What We're Reading: US Suicide Rate Soars, Fueled by Addiction, Economic Woes

Stories on unsettling data on a rising suicide rate, Louisiana's Medicaid expansion efforts, and a Florida consumer education tool.

Since 2000, and especially since the Great Recession, the US suicide rate has taken off—with increased levels of drug addiction, social isolation, divorce among older couples, and economic distress driving the rate up 24% from 1999 to 2014. Rates rose among all groups except the elderly, and the increase was especially high among women.

Data released today by the National Center for Health Statistics confirm and amplify stunning findings from late 2015 by Princeton economists Angus Deaton and Anne Case, who found that middle-aged whites with less education and lower incomes were dying at younger ages, with drug and alcohol and suicide driving up the statistics.

Medicaid expansion to bring healthcare to Louisiana’s working poor represents “the major opportunity of this generation,” said the head of the state’s health department Wednesday.

Rebekah Gee, MD, MPH, secretary of the Department of Health and Hospitals, used an appearance at a business group to discuss the call of the state’s new governor, John Bel Edwards, to bring healthcare to households earning $33,460 for a family of 4, which could extend care to another 300,000 people.

Gee encouraged the audience to think about different models of payment based on accountability, quality and outcomes, and paying for improvements” in order to develop and shift “to models that work in the community.”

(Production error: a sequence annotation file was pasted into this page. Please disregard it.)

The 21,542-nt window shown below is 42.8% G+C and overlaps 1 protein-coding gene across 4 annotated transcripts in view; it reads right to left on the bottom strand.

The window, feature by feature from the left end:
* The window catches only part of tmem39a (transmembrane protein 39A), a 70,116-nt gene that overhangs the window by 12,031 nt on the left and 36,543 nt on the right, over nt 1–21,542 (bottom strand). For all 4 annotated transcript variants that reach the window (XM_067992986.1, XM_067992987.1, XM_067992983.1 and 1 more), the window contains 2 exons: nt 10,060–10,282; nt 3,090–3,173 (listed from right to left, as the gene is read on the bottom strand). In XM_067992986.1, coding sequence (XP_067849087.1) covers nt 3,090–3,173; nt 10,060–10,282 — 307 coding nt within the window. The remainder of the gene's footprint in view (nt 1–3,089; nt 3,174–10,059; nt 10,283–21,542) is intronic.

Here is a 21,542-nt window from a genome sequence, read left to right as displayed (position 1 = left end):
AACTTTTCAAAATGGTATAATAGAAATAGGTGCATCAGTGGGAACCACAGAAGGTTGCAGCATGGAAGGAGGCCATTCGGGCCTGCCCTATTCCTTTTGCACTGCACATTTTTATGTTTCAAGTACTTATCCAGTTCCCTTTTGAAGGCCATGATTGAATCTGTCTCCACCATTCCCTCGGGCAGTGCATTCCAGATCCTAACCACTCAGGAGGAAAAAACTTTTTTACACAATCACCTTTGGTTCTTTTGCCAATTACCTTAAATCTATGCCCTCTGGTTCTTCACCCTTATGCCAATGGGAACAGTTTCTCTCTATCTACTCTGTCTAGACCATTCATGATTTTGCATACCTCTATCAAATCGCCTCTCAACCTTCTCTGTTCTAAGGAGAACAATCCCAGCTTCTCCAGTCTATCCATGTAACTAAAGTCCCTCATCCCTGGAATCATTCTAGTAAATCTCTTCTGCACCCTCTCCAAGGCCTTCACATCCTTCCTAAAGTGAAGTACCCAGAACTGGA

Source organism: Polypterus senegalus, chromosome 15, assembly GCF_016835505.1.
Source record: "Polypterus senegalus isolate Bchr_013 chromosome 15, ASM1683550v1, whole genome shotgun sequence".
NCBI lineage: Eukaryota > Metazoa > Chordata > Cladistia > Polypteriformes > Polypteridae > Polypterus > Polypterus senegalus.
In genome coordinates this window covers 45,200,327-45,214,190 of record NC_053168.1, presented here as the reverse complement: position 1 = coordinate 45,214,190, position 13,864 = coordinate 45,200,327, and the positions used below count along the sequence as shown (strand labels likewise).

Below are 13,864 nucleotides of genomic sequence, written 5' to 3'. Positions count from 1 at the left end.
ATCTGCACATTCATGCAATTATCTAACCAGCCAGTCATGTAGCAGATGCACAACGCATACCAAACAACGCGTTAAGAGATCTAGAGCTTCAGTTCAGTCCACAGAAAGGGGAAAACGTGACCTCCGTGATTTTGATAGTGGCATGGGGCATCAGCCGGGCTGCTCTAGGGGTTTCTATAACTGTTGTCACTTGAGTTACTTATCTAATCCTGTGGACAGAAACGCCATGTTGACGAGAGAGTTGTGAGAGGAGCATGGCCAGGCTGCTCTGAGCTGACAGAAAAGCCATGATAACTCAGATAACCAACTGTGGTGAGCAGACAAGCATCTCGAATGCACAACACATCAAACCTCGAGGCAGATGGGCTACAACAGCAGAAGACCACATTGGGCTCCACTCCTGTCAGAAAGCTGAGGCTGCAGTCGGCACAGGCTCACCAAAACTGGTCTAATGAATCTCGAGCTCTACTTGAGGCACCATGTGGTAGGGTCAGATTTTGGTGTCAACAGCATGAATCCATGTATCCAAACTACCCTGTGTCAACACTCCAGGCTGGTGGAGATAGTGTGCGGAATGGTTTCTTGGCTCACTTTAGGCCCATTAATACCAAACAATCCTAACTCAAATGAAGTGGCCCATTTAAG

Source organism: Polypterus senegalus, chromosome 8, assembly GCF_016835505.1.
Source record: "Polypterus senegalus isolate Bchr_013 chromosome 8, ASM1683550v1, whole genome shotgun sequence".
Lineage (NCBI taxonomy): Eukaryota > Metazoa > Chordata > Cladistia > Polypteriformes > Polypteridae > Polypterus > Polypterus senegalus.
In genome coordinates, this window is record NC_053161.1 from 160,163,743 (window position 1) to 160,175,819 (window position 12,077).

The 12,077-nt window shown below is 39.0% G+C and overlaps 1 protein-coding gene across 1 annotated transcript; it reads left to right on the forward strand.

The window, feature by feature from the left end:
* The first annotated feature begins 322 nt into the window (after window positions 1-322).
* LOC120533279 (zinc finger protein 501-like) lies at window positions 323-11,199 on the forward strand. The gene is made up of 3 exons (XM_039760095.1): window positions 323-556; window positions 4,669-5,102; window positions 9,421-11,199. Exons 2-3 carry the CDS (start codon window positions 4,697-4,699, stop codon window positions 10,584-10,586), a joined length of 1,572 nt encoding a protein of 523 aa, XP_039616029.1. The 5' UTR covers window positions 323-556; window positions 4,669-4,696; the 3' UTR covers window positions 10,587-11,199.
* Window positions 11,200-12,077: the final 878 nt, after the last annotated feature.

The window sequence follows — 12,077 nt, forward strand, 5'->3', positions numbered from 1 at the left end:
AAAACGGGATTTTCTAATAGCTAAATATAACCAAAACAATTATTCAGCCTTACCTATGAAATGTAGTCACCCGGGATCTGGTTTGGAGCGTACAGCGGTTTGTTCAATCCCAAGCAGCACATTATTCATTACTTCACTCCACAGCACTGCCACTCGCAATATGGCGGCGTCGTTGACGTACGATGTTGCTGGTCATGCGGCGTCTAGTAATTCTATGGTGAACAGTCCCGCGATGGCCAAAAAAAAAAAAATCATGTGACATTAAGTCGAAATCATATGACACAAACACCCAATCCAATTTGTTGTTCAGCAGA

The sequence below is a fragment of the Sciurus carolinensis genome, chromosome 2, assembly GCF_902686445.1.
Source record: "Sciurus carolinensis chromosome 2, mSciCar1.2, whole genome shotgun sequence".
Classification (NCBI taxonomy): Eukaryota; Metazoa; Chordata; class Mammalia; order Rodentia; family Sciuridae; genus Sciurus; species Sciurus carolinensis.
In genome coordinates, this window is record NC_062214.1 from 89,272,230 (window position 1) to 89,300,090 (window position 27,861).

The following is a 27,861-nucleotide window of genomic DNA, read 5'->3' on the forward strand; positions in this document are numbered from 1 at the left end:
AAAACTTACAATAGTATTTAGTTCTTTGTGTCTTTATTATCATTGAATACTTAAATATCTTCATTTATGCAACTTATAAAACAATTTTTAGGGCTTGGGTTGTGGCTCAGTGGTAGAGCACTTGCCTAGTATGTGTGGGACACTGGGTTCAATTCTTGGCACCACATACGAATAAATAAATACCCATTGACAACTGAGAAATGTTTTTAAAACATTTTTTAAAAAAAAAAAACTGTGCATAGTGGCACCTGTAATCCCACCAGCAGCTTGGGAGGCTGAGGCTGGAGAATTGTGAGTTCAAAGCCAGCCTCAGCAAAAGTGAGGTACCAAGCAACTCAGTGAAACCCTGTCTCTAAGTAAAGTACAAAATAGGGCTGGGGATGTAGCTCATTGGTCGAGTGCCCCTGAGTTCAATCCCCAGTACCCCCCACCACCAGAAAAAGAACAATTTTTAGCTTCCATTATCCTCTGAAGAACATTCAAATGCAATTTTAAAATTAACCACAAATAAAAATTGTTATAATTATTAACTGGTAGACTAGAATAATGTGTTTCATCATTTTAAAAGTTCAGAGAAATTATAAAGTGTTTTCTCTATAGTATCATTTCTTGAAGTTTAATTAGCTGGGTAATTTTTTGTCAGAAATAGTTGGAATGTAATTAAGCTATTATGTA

Florida healthcare consumers now have a new shopping tool to compare medical costs. A startup, ClearHealthCosts.com, described as a health cost transparency company, has formed a partnership with 3 South Florida media companies to launch PriceCheck, which collects data for common procedures in the area and provides them to consumers.

“People should know what things cost in healthcare,” said Jeanne Pinder, founder of ClearHealthCosts.com.

According to information provided on HealthNews Florida, a website of WUSF and the University of South Florida, only pricing and procedure information will be shared publicly. Pinder said that consumers who choose to do so can provide an email, but this is optional. Consumers who provide an email to the service may be contacted in the future for additional information about the data they have provided.

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